$35,000 for pulmonary pacemaker, Drew Cumpson soldiers on.
The 23-year-old, whose story is familiar to News readers, has been living in St. Mary's Hospital in Kingston and attending Guelph University through correspondence.
However, now he has a chance to move back home. That's where we come in.
A little over three years ago, on the last day of a 12-day voluntary labour trip to Peru with 11 other Guelph students, he was swimming in the ocean when a massive undertow sent him crashing to the ocean floor, breaking his neck and leaving him a quadriplegic.
Community support kicked in from Godfrey, where the Cumpson family lived, as well as from the Sydenham High School and Guelph University communities. For the next year, medical complication after medical complication added further stress to Drew and his family, who were also preparing to sell their house on Bobs Lake and build a fully accessible house close to Kingston because of the medical care that Drew requires.
Through all of this, Drew’s parents Jim and Heather worked tirelessly on his behalf, with Heather acting as a bulwark against a sometimes-intractable medical system, and Jim building the new house. Drew's health stabilized, he stopped having infections, and his body healed.
The house was completed in May of 2013, but by then Heather was herself very sick with cancer. She died a year ago this week at the same hospital where Drew is living.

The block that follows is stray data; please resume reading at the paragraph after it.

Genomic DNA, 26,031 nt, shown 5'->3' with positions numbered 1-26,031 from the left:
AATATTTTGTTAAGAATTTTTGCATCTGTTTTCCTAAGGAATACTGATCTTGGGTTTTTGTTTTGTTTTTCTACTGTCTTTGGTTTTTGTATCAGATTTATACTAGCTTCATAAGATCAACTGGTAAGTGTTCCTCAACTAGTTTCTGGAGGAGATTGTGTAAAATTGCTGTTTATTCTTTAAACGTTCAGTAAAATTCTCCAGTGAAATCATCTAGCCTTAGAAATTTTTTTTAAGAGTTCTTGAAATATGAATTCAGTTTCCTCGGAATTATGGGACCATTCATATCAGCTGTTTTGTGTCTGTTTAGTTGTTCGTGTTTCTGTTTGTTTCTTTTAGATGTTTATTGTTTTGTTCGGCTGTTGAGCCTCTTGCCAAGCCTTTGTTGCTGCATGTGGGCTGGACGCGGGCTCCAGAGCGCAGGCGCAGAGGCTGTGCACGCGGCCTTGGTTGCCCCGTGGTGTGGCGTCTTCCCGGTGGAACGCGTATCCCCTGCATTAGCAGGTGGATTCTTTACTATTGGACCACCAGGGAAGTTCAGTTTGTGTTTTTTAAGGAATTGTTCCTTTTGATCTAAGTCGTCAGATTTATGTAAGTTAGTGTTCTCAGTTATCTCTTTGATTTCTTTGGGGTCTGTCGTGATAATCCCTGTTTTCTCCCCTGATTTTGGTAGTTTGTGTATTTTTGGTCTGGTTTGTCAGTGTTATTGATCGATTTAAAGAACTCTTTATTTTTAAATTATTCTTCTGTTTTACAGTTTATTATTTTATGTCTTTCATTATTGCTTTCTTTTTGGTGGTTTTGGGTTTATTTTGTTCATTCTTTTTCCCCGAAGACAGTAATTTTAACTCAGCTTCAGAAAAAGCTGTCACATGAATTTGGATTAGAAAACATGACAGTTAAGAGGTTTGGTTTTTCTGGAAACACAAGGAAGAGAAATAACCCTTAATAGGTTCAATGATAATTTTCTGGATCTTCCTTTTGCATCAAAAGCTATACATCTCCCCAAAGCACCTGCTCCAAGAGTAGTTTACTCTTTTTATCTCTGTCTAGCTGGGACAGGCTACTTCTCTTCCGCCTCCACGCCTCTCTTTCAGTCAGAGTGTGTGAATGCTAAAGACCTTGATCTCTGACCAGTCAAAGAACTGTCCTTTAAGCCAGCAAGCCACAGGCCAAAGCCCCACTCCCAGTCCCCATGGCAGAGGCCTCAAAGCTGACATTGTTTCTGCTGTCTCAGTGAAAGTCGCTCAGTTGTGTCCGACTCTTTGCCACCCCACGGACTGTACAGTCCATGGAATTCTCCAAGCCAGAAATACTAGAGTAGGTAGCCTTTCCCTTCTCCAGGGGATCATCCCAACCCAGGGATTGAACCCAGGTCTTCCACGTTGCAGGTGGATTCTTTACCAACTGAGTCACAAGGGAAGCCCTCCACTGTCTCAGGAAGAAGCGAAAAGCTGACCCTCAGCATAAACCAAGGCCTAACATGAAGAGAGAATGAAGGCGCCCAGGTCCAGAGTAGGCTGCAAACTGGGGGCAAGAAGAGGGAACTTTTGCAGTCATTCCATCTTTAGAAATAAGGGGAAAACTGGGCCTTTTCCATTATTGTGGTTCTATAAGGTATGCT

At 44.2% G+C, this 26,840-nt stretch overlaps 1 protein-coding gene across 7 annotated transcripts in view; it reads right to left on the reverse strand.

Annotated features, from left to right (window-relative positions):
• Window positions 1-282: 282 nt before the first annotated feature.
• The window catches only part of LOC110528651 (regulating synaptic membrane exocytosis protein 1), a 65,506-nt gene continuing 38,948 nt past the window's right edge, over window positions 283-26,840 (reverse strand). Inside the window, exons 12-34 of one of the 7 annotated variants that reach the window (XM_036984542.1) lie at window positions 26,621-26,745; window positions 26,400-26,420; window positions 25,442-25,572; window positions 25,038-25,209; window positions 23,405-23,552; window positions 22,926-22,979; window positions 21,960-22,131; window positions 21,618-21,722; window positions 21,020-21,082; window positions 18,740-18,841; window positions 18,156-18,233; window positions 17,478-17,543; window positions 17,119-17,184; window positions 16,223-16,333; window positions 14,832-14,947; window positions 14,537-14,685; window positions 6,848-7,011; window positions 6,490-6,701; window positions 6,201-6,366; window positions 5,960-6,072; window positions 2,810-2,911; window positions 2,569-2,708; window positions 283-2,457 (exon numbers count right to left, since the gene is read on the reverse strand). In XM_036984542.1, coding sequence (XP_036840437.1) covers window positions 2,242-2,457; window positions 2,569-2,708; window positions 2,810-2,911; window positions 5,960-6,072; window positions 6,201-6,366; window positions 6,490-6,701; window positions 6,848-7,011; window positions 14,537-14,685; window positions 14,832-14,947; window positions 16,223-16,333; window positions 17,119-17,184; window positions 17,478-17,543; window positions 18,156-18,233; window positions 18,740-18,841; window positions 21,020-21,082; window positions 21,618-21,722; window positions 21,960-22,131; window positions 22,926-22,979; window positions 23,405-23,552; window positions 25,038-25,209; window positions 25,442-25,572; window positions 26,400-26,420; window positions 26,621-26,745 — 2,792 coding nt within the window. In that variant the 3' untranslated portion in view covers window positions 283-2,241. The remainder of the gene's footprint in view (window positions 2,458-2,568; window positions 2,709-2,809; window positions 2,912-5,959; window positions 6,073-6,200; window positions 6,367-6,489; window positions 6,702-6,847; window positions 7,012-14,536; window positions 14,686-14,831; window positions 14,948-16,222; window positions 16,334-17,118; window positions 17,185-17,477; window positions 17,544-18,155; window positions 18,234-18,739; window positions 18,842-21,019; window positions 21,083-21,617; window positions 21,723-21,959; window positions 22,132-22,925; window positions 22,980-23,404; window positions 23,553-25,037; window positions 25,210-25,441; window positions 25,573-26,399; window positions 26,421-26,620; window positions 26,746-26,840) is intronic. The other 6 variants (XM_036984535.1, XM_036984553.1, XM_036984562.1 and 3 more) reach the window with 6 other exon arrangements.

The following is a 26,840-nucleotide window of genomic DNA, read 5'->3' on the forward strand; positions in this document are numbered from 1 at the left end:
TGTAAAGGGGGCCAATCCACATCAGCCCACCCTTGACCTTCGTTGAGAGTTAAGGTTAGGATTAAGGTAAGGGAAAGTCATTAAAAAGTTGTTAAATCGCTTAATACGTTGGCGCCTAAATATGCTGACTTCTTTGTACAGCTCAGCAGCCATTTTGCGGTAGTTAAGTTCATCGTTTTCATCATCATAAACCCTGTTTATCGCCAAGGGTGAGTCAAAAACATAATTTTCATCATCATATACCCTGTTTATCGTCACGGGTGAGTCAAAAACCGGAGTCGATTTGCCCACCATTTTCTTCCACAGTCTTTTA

“I would be dead now without the things she did in the first year after my accident. I learned from her that you need to take control over your situation, that you need to be clear about what you need and you need to be informed, and you need to turn a no into a yes sometimes,” he said.
It is in that spirit that Drew has carried on in his struggle for independence, and the next goal in front of him is to breathe on his own.
“Right now I am not eligible for enough home nursing care to leave the hospital so I have to stay here,” he said from his room at St. Mary's early this week.
However there is a solution. A diaphragmatic pacemaker has been successfully used on patients in Drew's condition. It works on the lungs the way a pacemaker works on the heart, sending an electrical signal to stimulate breathing. It can cut down or eliminate the need for a ventilator entirely. The procedure to implant the device has been approved in Canada, and with the help of his doctor at St. Mary's, Drew has a surgical team lined up to do the operation in Toronto. The only problem is that, while the surgery will be covered by OHIP, the device will not be paid for. It costs $35,000.
A few weeks ago Drew started up a fundraising campaign on the website Indiegogo to raise that money. He has raised $7,000 since June 27, and he called the News this week to help get the word out about it. A benefit concert at the Grand Theatre in Kingston is being contemplated for the fall, but the Indiegogo campaign runs until August 27. The Indiegogo posting includes a 6-minute documentary about Drew and some further information. It can be accessed by going to Indiegogo.com and searching "Help Drew Breathe" or by pasting the following in: https://www.indiegogo.com/projects/help-drew-breathe
In the meantime Drew is not waiting. He is initiating the surgery regardless; trusting that he can find the money for the device by the time the surgery is scheduled. At the same time, he continues to take courses at Guelph though correspondence. He expects to obtain his degree in the Tourism and Hospitality Program in 2016 and hopes to start working after that, likely specializing in the accessibility aspects of the industry.
“Eventually I want to open a bar and restaurant in Kingston some day, a southern, Cajun-themed place.”
You can almost taste the Filé Gumbo already.